Five Reasons To Improve Your Mandarin

Liu-Wen-Bazaar-China-Sun-Jun-01-620x398It is New Zealand Chinese Language Week 2017 from 16-22 October, which is a initiative aimed at encouraging New Zealanders to discover more about the Chinese language and culture. There are many reasons why it’s great to learn or improve your Mandarin, as not only is it one of the most beautiful languages, but it is also the most widely spoken language in the world. It is estimated that 1 in 7 people in the world can speak Mandarin, which makes it one of the top languages (as well as English and Spanish) used to communicate. It is the official language in China, Taiwan and Singapore. However, it is also spoken in various other countries around the world.

It is a fun language to learn. Whether you are learning it for the first time, or are improving your language skills, it’s undeniably a fun and interesting language to speak and write. You can also discover all the films, books, music and art work that are in Chinese. Mandarin is also a great language to have while you are travelling to many Asian countries, plus it can be incredibly rewarding once you begin to recognize more and more characters. It is a pictorial language which makes it even more interesting to learn.

Mandarin is a great skill to have. It’s increasingly becoming valuable to be fluent in Mandarin and English, and it can be one of the things that are recognised by employers. It is good to find opportunities to speak, listen, read and write in Chinese as often as you can, in order to improve your vocabulary. Chinese is written using iconographic characters rather than letters. These characters developed out of cave paintings, which require an incredible amount of creative skill to be written.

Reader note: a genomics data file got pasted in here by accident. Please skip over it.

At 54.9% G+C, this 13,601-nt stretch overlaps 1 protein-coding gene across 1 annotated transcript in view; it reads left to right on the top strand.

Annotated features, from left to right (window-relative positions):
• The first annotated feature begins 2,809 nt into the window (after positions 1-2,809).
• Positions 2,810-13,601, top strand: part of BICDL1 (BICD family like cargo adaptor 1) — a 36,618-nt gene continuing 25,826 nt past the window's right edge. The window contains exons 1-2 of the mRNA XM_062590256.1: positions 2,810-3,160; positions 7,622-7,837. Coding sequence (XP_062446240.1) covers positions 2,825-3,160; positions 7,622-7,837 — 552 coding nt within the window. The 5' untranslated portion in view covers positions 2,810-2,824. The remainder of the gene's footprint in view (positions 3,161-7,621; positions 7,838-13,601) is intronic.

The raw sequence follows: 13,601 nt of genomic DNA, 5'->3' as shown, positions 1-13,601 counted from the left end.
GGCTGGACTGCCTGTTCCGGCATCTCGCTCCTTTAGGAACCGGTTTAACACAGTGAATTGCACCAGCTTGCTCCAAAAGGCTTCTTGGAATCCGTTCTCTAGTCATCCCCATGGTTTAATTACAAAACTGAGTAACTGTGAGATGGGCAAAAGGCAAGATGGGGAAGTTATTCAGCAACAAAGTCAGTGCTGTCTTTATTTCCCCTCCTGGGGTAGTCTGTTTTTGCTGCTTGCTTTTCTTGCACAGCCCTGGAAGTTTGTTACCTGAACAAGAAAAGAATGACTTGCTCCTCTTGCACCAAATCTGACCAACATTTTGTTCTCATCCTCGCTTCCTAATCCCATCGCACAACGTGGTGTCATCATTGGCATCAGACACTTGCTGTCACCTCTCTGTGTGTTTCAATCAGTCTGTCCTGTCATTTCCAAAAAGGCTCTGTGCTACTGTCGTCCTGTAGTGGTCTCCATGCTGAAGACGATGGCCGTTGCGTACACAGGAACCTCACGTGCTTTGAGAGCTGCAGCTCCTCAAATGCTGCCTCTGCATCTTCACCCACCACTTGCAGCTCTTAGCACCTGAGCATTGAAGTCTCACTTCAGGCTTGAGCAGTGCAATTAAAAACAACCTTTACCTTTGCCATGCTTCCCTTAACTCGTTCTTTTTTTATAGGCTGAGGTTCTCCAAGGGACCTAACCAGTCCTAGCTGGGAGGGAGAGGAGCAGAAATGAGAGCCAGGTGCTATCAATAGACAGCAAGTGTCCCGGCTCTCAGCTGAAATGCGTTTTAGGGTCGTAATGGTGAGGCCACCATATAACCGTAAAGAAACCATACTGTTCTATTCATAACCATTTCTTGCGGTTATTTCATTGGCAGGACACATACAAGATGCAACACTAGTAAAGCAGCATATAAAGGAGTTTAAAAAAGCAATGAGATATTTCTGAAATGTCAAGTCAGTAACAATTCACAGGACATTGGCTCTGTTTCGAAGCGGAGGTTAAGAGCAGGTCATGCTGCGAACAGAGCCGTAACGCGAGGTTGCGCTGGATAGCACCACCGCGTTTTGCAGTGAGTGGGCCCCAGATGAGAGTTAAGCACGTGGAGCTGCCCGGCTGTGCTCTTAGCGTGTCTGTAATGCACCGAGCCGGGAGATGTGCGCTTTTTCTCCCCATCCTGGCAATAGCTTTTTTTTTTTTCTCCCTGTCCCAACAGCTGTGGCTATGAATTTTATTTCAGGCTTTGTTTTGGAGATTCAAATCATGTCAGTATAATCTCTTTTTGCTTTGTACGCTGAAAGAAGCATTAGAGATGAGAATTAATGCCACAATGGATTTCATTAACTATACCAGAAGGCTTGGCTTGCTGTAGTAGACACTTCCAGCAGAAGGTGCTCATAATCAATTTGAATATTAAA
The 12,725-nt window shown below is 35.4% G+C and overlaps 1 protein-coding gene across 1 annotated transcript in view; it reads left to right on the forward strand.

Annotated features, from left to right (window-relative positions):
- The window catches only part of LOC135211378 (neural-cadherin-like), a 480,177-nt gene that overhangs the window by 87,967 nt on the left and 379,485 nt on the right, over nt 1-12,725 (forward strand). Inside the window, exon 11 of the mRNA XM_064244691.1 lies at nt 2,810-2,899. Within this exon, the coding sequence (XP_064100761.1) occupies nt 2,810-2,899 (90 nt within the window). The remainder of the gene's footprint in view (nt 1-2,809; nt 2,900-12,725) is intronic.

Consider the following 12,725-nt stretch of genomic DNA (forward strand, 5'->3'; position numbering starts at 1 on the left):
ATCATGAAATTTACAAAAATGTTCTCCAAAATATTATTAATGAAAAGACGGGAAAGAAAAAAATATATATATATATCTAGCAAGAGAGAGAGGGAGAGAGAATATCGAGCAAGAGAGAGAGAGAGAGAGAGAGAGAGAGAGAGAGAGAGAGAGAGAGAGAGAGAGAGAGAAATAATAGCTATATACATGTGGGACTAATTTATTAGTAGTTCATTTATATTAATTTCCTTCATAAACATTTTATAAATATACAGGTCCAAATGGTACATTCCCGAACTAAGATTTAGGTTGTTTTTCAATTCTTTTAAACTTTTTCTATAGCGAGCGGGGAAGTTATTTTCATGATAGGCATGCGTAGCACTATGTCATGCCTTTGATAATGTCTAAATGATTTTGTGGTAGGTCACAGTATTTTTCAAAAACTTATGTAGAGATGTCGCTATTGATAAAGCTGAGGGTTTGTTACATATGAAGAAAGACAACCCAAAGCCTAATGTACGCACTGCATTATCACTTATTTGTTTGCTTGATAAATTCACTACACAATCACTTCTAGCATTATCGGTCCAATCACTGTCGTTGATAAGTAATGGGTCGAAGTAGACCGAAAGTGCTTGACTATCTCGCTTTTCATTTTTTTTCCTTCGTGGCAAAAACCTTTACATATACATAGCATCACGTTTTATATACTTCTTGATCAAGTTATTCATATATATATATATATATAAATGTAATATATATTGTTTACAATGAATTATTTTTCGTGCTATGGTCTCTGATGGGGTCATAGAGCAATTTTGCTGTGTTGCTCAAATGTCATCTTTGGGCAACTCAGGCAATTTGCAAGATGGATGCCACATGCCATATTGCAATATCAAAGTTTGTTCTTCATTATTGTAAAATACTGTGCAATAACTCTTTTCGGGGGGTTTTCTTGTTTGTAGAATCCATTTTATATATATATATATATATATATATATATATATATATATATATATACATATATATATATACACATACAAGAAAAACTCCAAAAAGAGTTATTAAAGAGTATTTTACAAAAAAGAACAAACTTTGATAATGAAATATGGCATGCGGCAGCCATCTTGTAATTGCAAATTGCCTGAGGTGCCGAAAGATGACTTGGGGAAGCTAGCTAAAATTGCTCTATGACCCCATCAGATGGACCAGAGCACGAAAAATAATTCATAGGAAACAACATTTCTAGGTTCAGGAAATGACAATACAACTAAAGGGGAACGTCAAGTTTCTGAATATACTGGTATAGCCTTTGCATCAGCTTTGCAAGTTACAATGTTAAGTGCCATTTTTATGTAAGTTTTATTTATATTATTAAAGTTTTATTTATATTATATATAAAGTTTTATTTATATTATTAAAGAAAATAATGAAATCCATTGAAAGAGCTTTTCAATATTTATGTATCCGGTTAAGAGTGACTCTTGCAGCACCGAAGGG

It builds your memorization skills. There are over 100,000 Chinese characters, but the average speaker will only need to use 2,000-3,000 (please correct me if that sounds inaccurate). Chinese speakers use both side of the brains, as there are several differences such as tones and characters. When you improve your Chinese, it can also improve your visual recognition and your motor skills. Chinese is a tonal language, where each words definition can change based on the intonation. Similarly to music, Mandarin requires speakers to engage the right and left sides of their brains.

It allows you to communicate with more people. There are over a billion Mandarin Chinese speakers. It is a wonderful opportunity to widen your ability to communicate with more people. An example is when I am walking in University, every few people I walk pass will be speaking Mandarin. It builds a sense of connection, as well as an ability to engage. It is also beneficial when you are travelling or when you are interacting with people who are more fluent in Mandarin than English.

It makes you grow a greater respect for your culture. China has a rich history that goes back over 5,000 years of history and when you were growing up, you would of heard the classic Chinese children stories and wisdom of Confucius from you parents.  Understanding the language, allows you to understand more and more of the culture. You can read and listen to books and films spoken in Mandarin, as well as widening your perception, thinking and knowledge. The grammatical structure, characters and choices of phrases and questions all allow us to gain a better understanding of Chinese culture.

Photography of Liu Wen by Sun Jun for Harpers Bazaar China

5 thoughts on “Five Reasons To Improve Your Mandarin

  1. This is very true. I’ve decided to do a minor in Chinese simply because I realized that I appreciate and enjoy the process of learning a language. And the more I learn about Chinese, the more I know about where my country’s origins, where my family comes from, the difference in the way of expression relative to other (Western) languages, and the way language can shape your thought.

  2. That’s wonderful to hear! I remember when I was younger, I was quite stubborn and didn’t make as much effort as I should of to learn to read and write Chinese, but now a little older I realise how important it is.

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